Thursday, September 9, 2010

going veggie

an old friend of mine used to be a dedicated carnivore. brazilian barbecue places with heaping, endless piles of steaming meat were her delight. when she & another friend went to vegas, they both returned gushing about the place they had been to, how much meat they had eaten, how often the staff reloaded their plates and how deliciously and perfectly the meat had been cooked.

[as a preface to the rest of this: other people eating meat doesn't bother me, unless they're being snotty about it (it's the flipside to the preachy self-righteous vegetarian, the status quo carnivore who gets angry about being asked to think about their eating habits). i appreciate the art of well cooked meat, and am actually a pretty damn fine carver. i carve the meat at christmas, and take an anatomically curious delight in it despite not partaking.]

said friend recently has gone veg, and i just went back to eating vegetarian* in may of last year. i stopped eating vegetarian when i was 23 or so, i was in a period of pretty awful self esteem, depression & really bad self care, and, for me, reclaiming a conscious vegetarian diet was a huge step towards regaining my ability to care for myself in both basic day-to-day ways and overarching emotional ways. returning to a vegetarian diet was really about reclaiming aspects of myself i had shut down for a long time; i was trying to say something about myself and who i wanted to be by my dining choices. a vegetarian diet is a statement, and one that generates a LOT of questions about why you are making it. it can kick off some really frustrating conversations, and some really good ones, but frankly those are a bit rarer.

my friend made a great point in an e-mail exchange about the discussion aspect, "It's also amazing how polarizing a subject this is; people get so defensive about what they eat and why, and their case is usually boiled down to "but I like how it tastes" or "it's always been this way."  It's like yes, I smell fried chicken and I salivate; I so totally want it.  But I'm not going to eat it.  That's what I decided and all it takes is making a decision."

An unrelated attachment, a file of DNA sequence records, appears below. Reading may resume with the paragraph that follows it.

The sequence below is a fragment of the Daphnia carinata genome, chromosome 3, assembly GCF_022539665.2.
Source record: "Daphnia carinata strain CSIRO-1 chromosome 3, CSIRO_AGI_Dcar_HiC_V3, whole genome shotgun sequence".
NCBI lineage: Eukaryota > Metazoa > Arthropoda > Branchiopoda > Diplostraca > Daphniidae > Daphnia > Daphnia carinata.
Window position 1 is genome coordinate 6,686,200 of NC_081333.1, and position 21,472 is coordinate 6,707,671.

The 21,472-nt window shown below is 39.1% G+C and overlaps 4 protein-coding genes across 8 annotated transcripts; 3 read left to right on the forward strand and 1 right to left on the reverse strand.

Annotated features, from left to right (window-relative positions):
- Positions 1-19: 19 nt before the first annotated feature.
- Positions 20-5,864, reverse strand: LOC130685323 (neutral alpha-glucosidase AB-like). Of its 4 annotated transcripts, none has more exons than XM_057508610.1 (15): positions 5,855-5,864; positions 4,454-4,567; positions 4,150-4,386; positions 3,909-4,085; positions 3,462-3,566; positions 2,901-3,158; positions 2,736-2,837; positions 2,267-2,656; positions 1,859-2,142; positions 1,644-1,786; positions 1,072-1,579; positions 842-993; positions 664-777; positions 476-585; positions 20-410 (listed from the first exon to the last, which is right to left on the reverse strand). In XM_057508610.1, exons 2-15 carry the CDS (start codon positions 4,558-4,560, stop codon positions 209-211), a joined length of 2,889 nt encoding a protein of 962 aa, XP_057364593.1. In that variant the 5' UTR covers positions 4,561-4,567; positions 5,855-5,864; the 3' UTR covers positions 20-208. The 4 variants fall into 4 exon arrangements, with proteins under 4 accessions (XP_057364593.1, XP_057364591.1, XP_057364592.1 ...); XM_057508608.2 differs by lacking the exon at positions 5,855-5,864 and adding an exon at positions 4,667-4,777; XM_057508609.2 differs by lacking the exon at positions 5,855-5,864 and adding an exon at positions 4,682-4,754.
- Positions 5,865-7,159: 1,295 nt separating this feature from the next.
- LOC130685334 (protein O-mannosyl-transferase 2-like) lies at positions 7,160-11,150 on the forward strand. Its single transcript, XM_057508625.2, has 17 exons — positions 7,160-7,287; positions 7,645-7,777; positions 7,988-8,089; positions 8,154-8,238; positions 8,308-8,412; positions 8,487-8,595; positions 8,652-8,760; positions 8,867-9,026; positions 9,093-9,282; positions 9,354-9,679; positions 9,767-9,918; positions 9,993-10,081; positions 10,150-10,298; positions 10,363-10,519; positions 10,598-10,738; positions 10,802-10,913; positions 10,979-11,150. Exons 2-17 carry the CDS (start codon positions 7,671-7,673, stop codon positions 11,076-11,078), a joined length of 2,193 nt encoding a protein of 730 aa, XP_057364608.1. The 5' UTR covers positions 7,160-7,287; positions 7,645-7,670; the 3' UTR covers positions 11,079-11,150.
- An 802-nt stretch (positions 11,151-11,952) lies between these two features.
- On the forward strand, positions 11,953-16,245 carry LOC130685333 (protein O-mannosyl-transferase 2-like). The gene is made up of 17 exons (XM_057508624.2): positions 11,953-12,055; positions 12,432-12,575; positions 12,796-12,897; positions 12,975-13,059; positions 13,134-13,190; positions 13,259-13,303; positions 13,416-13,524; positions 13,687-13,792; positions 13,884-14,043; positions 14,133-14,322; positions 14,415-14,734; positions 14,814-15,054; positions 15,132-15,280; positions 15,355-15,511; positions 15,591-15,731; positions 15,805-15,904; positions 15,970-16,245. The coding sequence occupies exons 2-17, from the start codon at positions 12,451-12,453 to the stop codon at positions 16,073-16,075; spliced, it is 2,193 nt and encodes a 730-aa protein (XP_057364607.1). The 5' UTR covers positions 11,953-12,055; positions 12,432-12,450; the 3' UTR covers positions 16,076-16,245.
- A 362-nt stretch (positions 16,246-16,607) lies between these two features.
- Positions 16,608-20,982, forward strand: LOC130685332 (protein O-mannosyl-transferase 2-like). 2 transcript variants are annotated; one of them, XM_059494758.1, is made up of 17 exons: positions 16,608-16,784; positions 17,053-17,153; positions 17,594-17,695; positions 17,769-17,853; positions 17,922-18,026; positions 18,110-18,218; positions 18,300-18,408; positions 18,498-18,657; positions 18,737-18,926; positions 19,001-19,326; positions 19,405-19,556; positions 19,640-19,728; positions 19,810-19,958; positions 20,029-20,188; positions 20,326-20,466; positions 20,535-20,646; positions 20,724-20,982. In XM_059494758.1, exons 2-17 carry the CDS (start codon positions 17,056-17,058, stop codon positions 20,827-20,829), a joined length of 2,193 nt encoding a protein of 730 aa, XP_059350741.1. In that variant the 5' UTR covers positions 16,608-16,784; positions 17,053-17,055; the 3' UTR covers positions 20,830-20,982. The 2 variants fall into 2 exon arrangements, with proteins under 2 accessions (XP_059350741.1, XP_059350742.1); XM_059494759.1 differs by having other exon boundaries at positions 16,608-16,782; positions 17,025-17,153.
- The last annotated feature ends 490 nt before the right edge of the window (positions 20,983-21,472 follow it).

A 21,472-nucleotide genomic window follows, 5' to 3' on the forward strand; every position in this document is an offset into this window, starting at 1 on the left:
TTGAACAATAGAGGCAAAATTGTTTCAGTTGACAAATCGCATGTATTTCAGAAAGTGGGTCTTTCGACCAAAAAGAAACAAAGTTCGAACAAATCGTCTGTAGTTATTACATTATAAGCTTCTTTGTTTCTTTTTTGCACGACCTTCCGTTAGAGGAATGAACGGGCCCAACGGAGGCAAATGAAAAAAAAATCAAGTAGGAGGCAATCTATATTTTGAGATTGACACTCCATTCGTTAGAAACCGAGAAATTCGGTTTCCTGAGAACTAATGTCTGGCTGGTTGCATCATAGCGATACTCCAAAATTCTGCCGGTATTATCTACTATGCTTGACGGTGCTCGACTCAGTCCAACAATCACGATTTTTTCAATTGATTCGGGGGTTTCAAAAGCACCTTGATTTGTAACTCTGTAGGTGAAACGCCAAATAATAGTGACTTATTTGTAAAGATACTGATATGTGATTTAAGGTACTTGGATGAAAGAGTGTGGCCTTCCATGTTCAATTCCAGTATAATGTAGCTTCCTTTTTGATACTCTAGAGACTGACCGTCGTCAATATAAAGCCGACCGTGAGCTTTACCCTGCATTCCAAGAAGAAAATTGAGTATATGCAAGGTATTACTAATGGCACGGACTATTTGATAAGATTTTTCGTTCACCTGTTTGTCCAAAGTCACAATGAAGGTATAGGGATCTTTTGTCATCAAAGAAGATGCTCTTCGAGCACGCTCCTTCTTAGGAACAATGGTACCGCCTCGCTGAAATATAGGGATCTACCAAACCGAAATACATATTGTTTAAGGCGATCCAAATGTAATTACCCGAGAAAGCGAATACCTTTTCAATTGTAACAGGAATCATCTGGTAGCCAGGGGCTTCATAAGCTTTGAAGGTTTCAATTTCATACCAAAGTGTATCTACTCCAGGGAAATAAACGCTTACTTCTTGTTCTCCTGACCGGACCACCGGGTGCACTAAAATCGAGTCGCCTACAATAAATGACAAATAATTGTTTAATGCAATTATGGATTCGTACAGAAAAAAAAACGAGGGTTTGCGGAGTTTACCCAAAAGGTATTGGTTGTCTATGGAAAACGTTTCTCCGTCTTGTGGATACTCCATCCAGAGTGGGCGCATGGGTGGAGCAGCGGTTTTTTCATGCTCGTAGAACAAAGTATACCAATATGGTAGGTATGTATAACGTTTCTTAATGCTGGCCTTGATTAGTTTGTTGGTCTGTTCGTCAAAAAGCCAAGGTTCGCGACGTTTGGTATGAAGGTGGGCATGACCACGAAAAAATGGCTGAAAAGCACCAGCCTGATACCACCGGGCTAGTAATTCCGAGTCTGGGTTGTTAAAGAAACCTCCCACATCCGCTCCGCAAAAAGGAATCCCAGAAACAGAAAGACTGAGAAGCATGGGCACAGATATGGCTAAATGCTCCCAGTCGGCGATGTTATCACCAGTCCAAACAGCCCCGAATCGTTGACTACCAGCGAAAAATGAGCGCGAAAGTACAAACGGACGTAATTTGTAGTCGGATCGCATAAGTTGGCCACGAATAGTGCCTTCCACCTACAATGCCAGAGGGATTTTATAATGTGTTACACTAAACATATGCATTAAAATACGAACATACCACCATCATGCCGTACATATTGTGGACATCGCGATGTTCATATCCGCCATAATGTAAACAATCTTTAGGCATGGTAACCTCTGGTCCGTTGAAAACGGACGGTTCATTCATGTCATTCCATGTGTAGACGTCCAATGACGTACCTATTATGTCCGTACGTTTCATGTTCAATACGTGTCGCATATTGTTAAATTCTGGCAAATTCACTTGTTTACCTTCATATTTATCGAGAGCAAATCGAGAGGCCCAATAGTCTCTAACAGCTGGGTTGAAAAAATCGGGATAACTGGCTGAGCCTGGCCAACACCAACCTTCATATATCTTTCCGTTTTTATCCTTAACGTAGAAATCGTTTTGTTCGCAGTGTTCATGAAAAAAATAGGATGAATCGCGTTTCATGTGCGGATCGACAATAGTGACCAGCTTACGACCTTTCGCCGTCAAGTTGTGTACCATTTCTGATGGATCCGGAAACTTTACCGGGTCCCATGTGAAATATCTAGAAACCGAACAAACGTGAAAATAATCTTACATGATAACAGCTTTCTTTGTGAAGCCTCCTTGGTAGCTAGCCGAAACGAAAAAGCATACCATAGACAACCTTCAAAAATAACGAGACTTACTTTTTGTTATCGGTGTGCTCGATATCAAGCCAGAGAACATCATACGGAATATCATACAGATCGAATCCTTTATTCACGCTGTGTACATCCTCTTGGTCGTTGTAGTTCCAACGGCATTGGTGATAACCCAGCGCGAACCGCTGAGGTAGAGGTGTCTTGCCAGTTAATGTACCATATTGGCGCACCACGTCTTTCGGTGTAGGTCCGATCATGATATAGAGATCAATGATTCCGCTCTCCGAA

that decision brings our choices in eating away from habit (if we're switching to a veggie diet), convenient food options, and ease of access into a more conscious, aware way of eating. admittedly, you can definitely eat junk & comfort foods while eating veggie (hello, seven layer dip, my old friend) but you have to think about your diet a lot more often than otherwise.

we can't always choose how much we have to spend on food, or what we're craving, or what's available to us, but within these boundaries we do have choices. for me, eating consciously--even part of the time!--and with awareness of my decisions makes me more aware of my physical & emotional needs in terms of what i consume

it hasn't been easy for me. i do salivate when i smell fried chicken, and when i'm low on protein i crave steak tips, but what i've been learning about my body in the process has been remarkable. i didn't realize that my blood sugar crashes so easily before, because i wasn't paying attention to it. switching to a veggie diet hasn't increased the crashes, everyone who was around me prior to the switch can attest to that, but it has made me more aware.

it also has made me aware of the emotional component to eating--and made me realize that there should be one! eating is pleasurable, eating is nurturing our bodies and our spirits, and eating & cooking are so fun when shared with friends or family. being aware of this allows me to enjoy my delicious food decisions more--although sometimes it makes getting through a bowl of canned split pea pretty difficult. heightened awareness makes dealing with boring, super cheap food just that much more fun.

at any rate, i'm not at the point where i'm able to engage on this immediate, aware level of consumption on a daily basis but it is something i think about a fair bit. i think the more i'm able to observe & consciously participate in my daily life choices--without involving judgement--the better i'm able to make positive decisions and enjoy myself.

*i saw eating vegetarian because i haven't really made the commitment to living vegetarian at this point, i see them as being different because, well, i haven't gotten rid of leather shoes & haven't decided whether i'll buy them again or not.

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